The backlog of pending cases awaiting U.S. immigration courts reached a record of half a million this year. According to the Justice Department’s Executive Office for Immigration Review (EOIR), there are a total of 502,976 immigration applications as of July 31, 2016. This essentially makes two years the average waiting time for an immigration court petitioner.
Half a Million Immigration Cases Waiting to Be Heard
Violence and gang warfare in Central America drove up border crossings in the recent years. From October 2013 to July 2015 alone, an estimated 100,000 unaccompanied minors arrived in the U.S. from Honduras, Guatemala, and El Salvador. Strict border enforcement has also produced higher number of arrests, which in turn require adjudication.
Juan P. Osuna, the director of EOIR, stated that this surge of border crossings put “unprecedented pressure” on immigration courts. For years, the courts have been underfunded and understaffed. Presently, all kinds of cases are waiting to be heard. These include petitioners who legally entered the U.S. and seek for asylum.
With the present backlog, an immigrant must wait 676 days on average to appear in court. This two-year period is double what a petitioner would have waited in 1998. The longer waiting period can prove to be difficult for many petitioners, since records can be lost, witnesses may disappear, and funds may run out before the hearing even begins.
Underfunded and Understaffed Immigration Courts
A large reason behind the huge number of pending immigration court cases is the inability of the courts to handle the volume of petitions. The backlog of cases began way back in 2008, when a federal program called Secure Communities was launched. This program ran from 2008 to 2014. This program basically alerted the Department of Homeland Security (DHS) every time there was an arrest of a foreign national, subjecting many into immigration courts.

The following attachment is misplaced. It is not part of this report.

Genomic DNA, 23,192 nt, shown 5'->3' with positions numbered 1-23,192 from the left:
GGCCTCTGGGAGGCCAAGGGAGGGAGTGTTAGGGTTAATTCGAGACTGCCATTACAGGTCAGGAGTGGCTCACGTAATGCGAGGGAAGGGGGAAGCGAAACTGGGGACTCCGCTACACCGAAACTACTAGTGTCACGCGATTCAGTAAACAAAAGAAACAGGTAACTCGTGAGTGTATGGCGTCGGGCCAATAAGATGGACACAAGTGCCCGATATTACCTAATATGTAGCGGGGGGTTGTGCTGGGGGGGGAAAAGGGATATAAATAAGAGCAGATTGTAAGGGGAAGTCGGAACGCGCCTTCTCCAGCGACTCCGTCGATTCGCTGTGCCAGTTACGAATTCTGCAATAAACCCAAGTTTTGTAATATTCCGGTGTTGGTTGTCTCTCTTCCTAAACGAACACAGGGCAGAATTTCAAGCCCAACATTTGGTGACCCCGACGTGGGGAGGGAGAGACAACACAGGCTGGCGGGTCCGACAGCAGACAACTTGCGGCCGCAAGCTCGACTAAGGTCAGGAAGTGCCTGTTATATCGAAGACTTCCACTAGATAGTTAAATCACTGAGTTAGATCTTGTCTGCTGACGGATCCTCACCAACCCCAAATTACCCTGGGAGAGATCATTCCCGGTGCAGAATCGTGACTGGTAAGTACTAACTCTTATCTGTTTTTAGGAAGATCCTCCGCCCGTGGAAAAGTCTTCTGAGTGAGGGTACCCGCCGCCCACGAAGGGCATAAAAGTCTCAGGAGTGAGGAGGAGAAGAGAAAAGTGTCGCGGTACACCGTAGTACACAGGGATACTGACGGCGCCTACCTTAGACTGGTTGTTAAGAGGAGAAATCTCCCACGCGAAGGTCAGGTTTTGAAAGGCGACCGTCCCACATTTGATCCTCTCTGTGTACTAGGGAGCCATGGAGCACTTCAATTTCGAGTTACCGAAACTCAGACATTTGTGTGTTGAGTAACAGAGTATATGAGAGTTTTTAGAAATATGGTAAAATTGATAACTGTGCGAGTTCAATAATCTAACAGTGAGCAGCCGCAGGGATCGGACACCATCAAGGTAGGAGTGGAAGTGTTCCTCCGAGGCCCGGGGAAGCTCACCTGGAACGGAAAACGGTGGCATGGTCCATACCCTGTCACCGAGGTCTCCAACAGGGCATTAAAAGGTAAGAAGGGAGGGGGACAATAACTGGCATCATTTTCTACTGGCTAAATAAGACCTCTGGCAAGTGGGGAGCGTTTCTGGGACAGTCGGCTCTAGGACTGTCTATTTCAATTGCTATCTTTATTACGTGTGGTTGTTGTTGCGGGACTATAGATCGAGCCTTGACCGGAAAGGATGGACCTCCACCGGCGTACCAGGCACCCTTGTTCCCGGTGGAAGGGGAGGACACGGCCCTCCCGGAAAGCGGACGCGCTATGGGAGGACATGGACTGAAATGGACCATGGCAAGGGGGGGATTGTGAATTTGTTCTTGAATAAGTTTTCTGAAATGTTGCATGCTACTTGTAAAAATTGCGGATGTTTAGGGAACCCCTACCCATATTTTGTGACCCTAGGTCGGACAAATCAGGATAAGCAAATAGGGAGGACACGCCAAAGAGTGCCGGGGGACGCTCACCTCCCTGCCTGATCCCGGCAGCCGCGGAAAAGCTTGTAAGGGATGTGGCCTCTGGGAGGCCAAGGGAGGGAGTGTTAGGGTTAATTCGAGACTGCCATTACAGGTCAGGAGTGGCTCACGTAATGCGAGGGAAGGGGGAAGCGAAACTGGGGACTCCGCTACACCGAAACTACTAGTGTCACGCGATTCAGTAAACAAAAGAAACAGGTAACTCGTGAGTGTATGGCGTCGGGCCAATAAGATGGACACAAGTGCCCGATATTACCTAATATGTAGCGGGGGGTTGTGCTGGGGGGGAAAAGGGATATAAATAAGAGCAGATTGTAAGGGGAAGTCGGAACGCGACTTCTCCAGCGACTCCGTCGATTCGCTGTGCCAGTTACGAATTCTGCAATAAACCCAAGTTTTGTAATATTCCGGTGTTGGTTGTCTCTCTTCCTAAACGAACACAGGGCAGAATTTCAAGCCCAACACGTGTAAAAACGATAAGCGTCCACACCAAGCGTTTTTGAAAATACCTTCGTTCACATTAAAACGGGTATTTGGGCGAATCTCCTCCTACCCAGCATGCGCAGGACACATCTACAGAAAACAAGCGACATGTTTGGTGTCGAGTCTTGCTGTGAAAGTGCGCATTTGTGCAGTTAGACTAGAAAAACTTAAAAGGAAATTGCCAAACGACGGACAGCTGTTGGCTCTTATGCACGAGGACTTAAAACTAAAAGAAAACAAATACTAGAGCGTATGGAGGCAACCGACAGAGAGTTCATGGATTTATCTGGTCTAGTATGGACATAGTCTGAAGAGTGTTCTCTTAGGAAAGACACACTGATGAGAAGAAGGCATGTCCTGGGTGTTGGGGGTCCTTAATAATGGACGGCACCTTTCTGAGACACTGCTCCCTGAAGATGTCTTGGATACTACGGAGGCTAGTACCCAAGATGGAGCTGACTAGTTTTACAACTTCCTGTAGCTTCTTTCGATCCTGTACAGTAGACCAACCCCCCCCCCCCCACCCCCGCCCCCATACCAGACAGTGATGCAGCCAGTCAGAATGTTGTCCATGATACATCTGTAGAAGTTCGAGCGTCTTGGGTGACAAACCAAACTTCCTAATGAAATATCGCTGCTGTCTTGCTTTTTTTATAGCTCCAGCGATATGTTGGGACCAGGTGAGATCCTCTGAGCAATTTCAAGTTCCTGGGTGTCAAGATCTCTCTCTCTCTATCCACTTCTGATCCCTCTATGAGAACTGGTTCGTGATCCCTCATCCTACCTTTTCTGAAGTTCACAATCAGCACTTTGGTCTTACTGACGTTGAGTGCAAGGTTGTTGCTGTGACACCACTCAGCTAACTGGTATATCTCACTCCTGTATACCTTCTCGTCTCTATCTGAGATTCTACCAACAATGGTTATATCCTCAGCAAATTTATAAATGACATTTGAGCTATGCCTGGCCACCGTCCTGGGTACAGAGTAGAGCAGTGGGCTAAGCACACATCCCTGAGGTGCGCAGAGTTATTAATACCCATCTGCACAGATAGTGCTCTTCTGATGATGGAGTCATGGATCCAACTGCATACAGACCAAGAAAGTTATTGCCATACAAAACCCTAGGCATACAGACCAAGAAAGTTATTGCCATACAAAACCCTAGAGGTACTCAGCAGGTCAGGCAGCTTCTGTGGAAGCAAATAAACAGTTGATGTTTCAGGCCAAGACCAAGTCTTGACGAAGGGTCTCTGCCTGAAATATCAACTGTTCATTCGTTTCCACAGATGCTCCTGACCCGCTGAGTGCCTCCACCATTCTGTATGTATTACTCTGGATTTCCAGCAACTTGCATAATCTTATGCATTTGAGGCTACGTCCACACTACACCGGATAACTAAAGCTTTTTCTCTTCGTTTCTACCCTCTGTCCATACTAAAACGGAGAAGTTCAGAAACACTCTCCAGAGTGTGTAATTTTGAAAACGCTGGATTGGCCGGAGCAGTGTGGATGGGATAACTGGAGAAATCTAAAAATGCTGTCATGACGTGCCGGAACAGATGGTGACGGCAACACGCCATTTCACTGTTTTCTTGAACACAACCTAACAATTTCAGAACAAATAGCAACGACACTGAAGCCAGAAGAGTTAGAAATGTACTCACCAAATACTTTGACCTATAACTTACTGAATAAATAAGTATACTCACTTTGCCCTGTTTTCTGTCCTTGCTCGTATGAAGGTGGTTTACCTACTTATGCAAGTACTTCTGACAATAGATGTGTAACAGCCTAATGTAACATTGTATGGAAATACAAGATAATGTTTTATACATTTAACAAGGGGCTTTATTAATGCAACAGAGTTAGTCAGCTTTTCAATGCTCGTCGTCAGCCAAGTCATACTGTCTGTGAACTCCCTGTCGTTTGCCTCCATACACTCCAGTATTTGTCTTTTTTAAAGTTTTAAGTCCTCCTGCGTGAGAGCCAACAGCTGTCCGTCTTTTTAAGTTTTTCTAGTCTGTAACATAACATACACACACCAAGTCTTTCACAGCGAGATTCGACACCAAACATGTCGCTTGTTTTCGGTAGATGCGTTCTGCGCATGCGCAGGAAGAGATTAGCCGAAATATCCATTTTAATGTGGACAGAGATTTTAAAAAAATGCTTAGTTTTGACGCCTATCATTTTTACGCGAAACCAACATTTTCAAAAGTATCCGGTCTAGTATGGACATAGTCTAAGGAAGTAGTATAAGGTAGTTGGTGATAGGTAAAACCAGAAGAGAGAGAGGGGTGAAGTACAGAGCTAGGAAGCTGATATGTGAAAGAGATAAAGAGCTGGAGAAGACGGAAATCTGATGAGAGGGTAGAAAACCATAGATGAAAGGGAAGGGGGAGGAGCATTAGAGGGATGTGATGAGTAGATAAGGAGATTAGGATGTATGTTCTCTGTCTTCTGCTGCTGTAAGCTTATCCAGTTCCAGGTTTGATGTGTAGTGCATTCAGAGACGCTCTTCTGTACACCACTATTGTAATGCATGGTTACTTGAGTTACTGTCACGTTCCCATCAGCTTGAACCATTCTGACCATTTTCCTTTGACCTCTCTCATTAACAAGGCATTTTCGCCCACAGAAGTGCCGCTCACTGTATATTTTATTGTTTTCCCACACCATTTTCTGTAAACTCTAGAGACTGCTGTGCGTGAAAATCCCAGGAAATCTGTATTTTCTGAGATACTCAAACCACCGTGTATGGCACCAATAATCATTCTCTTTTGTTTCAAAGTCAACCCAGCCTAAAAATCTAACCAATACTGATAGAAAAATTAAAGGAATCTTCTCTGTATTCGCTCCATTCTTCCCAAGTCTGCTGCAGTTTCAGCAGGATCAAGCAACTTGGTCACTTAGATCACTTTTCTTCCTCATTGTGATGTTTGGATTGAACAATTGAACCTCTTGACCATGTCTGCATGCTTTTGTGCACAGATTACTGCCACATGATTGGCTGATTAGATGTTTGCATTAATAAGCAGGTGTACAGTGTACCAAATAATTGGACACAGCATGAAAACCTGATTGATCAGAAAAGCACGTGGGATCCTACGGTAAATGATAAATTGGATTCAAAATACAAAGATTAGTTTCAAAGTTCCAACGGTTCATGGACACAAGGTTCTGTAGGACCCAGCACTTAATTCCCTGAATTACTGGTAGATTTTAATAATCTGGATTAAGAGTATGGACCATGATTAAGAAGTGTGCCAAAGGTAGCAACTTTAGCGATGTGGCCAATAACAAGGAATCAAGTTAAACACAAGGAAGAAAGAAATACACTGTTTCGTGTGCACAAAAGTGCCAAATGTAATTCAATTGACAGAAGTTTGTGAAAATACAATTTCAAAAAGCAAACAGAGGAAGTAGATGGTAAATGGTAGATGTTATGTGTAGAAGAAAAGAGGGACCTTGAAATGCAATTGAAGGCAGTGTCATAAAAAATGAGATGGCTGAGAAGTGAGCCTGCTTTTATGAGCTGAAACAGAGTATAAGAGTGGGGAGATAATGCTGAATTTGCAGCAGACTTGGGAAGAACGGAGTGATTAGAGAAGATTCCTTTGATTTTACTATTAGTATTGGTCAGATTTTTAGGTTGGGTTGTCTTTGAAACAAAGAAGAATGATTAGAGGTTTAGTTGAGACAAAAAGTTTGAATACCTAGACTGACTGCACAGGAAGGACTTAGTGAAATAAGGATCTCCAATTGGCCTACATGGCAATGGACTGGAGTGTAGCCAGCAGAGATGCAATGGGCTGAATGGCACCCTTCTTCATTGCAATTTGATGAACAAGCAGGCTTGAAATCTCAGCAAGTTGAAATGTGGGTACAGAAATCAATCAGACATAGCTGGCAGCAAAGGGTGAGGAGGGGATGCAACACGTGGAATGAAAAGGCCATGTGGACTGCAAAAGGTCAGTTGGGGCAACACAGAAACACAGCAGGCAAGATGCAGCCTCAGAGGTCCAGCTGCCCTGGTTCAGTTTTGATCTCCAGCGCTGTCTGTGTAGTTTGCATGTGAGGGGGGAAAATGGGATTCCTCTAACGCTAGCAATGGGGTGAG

According to the American Immigration Council, the budget for border enforcement agencies like Immigration and Customs Enforcement (ICE) and US Customs and Border Protection (CBP) rose 105% from 2003 to 2015, while the budget for immigration court spending only increased 74% within the same period.
EOIR representative Kathryn Mattingly says that there are 277 immigration judges currently hearing cases across the nation. According to the advocacy organization Human Rights First, however, it would take 524 judges to clear the massive backlog within a year.
The mounting cases put great pressure on immigration judges. “The consequences when someone is seeking asylum are life and death,” stated Judge Dana Leigh Marks, the president of the National Association of Immigration Judges. “The judge has a responsibility to apply the law correctly. But we are forced to do this in such a rapid fashion and with so few resources, that it’s more like a traffic court setting.”
If you need to know more about the immigration court process, schedule a consultation with Lyttle Law Firm. We will help you find the best approaches to your case.